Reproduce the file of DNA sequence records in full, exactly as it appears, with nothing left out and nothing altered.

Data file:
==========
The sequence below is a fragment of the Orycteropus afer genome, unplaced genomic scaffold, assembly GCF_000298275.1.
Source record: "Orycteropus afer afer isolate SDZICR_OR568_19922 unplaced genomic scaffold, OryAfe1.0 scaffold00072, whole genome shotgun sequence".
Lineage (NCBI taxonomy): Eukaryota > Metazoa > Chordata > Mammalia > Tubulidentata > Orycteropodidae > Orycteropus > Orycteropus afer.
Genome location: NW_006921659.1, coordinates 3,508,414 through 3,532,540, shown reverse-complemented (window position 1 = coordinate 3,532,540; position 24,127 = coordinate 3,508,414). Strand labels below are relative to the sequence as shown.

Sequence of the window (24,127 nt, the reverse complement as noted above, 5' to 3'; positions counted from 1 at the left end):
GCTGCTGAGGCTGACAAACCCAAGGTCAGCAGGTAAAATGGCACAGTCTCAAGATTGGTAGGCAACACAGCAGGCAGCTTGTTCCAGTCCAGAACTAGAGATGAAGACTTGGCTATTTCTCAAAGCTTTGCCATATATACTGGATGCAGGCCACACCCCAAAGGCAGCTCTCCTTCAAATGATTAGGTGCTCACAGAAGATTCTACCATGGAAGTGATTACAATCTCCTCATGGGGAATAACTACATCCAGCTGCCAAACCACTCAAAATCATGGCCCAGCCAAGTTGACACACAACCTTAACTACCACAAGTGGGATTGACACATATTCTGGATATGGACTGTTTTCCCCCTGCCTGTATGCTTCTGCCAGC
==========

The sequence below is a fragment of the Orycteropus afer genome, unplaced genomic scaffold, assembly GCF_000298275.1.
Source record: "Orycteropus afer afer isolate SDZICR_OR568_19922 unplaced genomic scaffold, OryAfe1.0 scaffold00072, whole genome shotgun sequence".
Lineage (NCBI taxonomy): Eukaryota > Metazoa > Chordata > Mammalia > Tubulidentata > Orycteropodidae > Orycteropus > Orycteropus afer.
Genome location: NW_006921659.1, coordinates 3,508,414 through 3,532,540, shown reverse-complemented (window position 1 = coordinate 3,532,540; position 24,127 = coordinate 3,508,414). Strand labels below are relative to the sequence as shown.

Sequence of the window (24,127 nt, the reverse complement as noted above, 5' to 3'; positions counted from 1 at the left end):
GCTGCTGAGGCTGACAAACCCAAGGTCAGCAGGTAAAATGGCACAGTCTCAAGATTGGTAGGCAACACAGCAGGCAGCTTGTTCCAGTCCAGAACTAGAGATGAAGACTTGGCTATTTCTCAAAGCTTTGCCATATATACTGGATGCAGGCCACACCCCAAAGGCAGCTCTCCTTCAAATGATTAGGTGCTCACAGAAGATTCTACCATGGAAGTGATTACAATCTCCTCATGGGGAATAACTACATCCAGCTGCCAAACCACTCAAAATCATGGCCCAGCCAAGTTGACACACAACCTTAACTACCACAAGTGGGATTGACACATATTCTGGATATGGACTGTTTTCCCCCTGCCTGTATGCTTCTGCCAGC